To chew or to stew? More on those WORMS….

It was fascinating to research information about Mopane Worms as a valuable food resource for the previous article (To Chew or not to Chew).

So when Frank Taylor, a man keen on all things wild, wrote to give us more information, we just had to pass this on to you. Mopane Worms are one of Frank’s favourite snacks – dried and crispy – when, he says, they have a dried shrimp taste. Frank was involved in a two year study on all aspects of the worm, from life cycle to cooking and preserving. And, it seems, it is the norm that the worms (they are actually caterpillars) are left with guts intact, then cooked in their own juice with a pinch of salt – after which they are dried.

His best recipe for making a stew is to cook them up with tomatoes, onions and some herbs and spices. Simple as that. Be aware, they are slightly chewy but the flavour is so good, you can get over that!  (I will believe you, Frank.)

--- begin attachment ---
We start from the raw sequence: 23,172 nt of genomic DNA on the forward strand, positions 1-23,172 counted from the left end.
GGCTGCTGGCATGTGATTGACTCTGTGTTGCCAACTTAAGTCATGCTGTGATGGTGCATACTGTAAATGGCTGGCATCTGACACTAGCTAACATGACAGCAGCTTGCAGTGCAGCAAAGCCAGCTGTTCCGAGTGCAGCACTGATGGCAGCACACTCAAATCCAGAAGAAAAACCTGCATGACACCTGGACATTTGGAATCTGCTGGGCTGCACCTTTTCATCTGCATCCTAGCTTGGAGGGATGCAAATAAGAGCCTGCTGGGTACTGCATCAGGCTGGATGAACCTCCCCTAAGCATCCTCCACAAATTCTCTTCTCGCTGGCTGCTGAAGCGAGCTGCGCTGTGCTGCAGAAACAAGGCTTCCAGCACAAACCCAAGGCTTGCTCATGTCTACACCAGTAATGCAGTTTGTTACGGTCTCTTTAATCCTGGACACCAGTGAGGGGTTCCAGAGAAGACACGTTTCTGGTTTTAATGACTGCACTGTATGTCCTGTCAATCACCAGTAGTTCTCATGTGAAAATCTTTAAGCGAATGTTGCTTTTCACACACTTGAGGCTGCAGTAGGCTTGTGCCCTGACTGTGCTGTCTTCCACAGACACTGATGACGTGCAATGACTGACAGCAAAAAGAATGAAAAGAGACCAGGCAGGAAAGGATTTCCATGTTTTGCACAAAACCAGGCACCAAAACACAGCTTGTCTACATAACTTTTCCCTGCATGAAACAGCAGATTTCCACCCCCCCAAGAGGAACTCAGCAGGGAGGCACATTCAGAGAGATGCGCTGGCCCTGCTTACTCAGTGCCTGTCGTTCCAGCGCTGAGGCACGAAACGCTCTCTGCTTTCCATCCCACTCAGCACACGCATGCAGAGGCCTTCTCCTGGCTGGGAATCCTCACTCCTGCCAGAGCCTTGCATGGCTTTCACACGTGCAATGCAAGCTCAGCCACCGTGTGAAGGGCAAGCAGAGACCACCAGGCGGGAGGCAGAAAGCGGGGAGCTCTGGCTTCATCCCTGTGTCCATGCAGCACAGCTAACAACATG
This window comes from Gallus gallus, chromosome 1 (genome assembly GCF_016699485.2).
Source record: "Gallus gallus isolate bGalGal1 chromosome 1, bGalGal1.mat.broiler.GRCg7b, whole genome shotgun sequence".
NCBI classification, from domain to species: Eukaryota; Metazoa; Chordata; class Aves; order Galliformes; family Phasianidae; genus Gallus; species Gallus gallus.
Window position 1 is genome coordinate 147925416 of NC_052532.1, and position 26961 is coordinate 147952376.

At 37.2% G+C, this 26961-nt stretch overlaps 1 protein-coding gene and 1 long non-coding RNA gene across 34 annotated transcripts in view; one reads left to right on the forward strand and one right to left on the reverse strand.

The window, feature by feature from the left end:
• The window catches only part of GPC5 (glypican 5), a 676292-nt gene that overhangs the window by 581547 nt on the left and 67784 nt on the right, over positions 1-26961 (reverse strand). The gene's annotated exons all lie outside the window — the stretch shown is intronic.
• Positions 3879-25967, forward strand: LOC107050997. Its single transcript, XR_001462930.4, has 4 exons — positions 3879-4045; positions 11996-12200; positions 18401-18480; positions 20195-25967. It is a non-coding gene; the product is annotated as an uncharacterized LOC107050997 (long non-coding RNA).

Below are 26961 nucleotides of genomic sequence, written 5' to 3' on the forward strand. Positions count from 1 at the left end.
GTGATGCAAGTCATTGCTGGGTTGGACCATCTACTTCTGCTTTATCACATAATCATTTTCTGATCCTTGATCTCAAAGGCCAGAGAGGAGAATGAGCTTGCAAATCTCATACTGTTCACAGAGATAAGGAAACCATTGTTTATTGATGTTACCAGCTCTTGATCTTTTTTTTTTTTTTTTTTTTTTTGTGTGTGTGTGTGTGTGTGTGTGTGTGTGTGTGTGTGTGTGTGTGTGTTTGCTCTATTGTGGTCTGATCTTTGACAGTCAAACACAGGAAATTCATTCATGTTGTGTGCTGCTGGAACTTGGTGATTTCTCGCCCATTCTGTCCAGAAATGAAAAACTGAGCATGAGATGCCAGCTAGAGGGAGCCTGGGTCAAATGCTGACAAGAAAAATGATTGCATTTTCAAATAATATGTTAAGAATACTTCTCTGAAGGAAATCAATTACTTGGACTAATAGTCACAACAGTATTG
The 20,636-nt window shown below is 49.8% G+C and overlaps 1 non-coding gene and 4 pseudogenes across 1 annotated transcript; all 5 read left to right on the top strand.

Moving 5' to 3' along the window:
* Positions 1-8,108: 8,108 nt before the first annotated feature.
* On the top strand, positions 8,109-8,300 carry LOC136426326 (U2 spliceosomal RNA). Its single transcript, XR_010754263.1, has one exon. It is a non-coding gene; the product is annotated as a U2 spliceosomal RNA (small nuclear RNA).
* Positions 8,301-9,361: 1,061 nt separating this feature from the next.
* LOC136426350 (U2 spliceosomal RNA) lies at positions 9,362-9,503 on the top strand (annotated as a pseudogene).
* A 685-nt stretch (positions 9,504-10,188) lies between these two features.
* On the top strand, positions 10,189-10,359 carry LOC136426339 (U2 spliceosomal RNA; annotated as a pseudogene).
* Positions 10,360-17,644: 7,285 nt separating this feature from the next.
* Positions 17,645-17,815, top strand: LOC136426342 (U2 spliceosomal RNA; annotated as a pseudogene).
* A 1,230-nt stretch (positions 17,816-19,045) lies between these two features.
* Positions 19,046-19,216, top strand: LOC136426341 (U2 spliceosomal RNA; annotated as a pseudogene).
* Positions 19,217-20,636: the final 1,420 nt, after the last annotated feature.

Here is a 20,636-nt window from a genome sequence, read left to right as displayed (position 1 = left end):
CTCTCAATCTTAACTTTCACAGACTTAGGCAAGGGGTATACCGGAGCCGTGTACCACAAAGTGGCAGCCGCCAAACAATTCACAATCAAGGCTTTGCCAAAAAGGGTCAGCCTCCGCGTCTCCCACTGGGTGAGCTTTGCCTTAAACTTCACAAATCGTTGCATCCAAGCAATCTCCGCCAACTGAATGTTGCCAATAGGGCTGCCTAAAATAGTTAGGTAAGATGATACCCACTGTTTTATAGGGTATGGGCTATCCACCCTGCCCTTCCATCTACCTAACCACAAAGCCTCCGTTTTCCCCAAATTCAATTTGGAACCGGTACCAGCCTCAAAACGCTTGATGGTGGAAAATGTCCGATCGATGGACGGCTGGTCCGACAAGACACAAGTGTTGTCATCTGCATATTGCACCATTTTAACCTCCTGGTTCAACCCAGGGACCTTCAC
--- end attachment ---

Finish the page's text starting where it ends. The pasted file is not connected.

Harvesting and preserving Mopane Worms is a multi-million Rand business – and there are two hatchings of pupae a year with about two months in between them – but some of the pupae can stay up to 3 years below ground before hatching.

Mopane Worms are one of the world’s top 30 proteins containing all the amino acids. But being an insect protein, it is not as fully digestible as animal protein. Even so, it has been found that people’s health has improved, sometimes quite dramatically, from eating them and they are especially good for anyone who has a compromised immune system.

So are you ready to change from Vitamin C to a Mopane Worm Bredie?

Mopane Worm bredie

For your interest, Frank is involved with the production of wild foods, a company dedicated to developing income generating opportunities for rural harvesters, in a sustainable way.
He doesn’t sell Mopane worms, but he does have some delicious Marula products (and you can find out more about the fruit here)
See Frank’s website at Why not bring some of his Marula snacks with you on your next trip to the bush?